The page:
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The effects of supplied water quality on human health in an urban development with limited basic subsistence facilities

Domestic unavailability of water supply in South Africa often leads to improper use of supplied or other unsafe sources of water. The relationship between water quality, water availability, water accessibility, water use and incidence of diarrhoea due to these factors, was investigated in this study. The study was conducted in a large low socio-economic developing urban settlement. Reported diarrhoea cases were followed up to establish the water usage pattern of consumers in these particular households. Water was generally obtained from supply at public standpipes and stored in various forms of containers in households. Microbiological indicators were used to assess possible contamination of the water supply. Tests indicated limited instances of faecal and other forms of microbiological contamination in sections of the water-supply network. Indications were also found that the network in this area could intermittently be subjected to pollution from unknown sources although incidences were limited and not prolonged. Tests on the bulk water supply from the utility to the consumer water network indicated no faecal contamination in the bulk supply. In general the supply quality tested indicated no risk to consumers. However, the insanitary condition of containers as well as the manner of storing and handling of the containerised water led to contamination of water supplies. By implication, the system of water supply through public standpipes was conducive to conditions that could lead to contamination of stored water supply in households within the target consumer group. (authors' abstract)

TitleThe effects of supplied water quality on human health in an urban development with limited basic subsistence facilities
Publication TypeJournal Article
Year of Publication1997
AuthorsGrabow, W.O.K., Jagals, P., Williams, E.
Paginationp. 373-378 : 2 fig., 4 tab.
Date Published1997-04-01
Keywordsaccess to water, bacteriological quality, diarrhoeal diseases, domestic use, field studies, indicator organisms, low-income communities, public standposts, sdihyg, sdiurb, south africa, water pollution, water storage
Abstract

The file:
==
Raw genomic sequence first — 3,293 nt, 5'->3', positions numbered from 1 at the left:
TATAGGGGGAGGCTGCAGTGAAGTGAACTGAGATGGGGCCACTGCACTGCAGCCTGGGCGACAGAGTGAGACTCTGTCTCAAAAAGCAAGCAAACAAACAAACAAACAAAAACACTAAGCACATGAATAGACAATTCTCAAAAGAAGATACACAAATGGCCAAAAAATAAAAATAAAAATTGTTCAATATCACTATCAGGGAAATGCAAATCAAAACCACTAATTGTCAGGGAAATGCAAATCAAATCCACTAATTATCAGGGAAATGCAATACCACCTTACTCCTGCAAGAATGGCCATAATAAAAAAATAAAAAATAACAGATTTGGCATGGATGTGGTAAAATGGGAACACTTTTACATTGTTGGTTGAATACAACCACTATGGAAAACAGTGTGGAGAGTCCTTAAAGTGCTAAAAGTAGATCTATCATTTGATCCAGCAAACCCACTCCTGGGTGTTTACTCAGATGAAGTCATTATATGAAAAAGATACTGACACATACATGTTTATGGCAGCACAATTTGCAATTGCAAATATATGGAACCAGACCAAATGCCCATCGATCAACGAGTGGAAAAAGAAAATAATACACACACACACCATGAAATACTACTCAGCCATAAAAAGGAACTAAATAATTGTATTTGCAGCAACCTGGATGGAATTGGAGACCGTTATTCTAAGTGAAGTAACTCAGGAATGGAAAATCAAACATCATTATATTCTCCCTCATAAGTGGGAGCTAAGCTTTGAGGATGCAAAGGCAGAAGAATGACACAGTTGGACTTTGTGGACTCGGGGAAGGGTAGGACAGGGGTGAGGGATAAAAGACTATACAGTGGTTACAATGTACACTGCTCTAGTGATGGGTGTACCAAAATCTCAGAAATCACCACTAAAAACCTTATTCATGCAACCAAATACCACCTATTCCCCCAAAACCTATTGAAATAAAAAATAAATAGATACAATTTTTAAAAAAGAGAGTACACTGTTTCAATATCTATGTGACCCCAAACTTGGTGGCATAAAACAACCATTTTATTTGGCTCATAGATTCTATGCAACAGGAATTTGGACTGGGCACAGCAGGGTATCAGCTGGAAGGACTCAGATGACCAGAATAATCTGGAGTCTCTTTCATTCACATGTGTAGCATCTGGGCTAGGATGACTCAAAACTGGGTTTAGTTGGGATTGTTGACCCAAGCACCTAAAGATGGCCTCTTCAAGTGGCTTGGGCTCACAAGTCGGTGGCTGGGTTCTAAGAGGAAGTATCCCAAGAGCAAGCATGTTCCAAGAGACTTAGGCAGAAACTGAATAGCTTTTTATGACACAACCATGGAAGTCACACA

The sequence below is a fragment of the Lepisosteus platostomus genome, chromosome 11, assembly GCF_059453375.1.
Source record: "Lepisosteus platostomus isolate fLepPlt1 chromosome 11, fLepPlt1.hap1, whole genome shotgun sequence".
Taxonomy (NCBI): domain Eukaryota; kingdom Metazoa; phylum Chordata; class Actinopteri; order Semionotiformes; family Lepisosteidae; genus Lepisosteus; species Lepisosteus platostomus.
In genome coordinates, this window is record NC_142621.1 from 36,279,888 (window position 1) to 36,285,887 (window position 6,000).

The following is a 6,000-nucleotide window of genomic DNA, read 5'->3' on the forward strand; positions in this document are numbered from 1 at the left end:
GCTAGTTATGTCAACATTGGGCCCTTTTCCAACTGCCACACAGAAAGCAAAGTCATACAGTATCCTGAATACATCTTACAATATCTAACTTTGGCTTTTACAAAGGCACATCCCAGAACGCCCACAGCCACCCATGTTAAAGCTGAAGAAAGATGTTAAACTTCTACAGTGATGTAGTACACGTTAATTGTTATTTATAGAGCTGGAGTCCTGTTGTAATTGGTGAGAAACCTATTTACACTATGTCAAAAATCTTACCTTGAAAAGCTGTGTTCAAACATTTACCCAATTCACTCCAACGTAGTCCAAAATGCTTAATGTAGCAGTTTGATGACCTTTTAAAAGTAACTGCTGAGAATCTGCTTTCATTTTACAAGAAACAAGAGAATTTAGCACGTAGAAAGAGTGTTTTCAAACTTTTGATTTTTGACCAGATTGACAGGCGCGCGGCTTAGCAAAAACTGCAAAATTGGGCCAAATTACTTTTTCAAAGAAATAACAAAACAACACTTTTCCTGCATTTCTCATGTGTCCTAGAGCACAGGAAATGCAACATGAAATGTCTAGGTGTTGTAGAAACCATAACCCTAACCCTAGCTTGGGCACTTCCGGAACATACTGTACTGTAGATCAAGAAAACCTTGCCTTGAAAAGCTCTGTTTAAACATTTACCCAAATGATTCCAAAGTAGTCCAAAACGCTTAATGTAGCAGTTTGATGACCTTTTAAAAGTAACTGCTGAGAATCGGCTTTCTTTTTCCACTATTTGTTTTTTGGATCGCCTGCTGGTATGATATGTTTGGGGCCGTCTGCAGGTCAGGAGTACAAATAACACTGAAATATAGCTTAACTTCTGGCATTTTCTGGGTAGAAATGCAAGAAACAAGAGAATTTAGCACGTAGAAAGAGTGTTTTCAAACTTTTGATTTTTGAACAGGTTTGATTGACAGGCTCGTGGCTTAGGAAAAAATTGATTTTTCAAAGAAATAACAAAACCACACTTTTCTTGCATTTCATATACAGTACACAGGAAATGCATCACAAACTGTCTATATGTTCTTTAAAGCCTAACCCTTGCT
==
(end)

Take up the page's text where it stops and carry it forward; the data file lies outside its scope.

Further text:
Domestic unavailability of water supply in South Africa often leads to improper use of supplied or other unsafe sources of water. The relationship between water quality, water availability, water accessibility, water use and incidence of diarrhoea due to these factors, was investigated in this study. The study was conducted in a large low socio-economic developing urban settlement. Reported diarrhoea cases were followed up to establish the water usage pattern of consumers in these particular households. Water was generally obtained from supply at public standpipes and stored in various forms of containers in households. Microbiological indicators were used to assess possible contamination of the water supply. Tests indicated limited instances of faecal and other forms of microbiological contamination in sections of the water-supply network. Indications were also found that the network in this area could intermittently be subjected to pollution from unknown sources although incidences were limited and not prolonged. Tests on the bulk water supply from the utility to the consumer water network indicated no faecal contamination in the bulk supply. In general the supply quality tested indicated no risk to consumers. However, the insanitary condition of containers as well as the manner of storing and handling of the containerised water led to contamination of water supplies. By implication, the system of water supply through public standpipes was conducive to conditions that could lead to contamination of stored water supply in households within the target consumer group. (authors' abstract)

Notes18 ref.
Custom 1241.1

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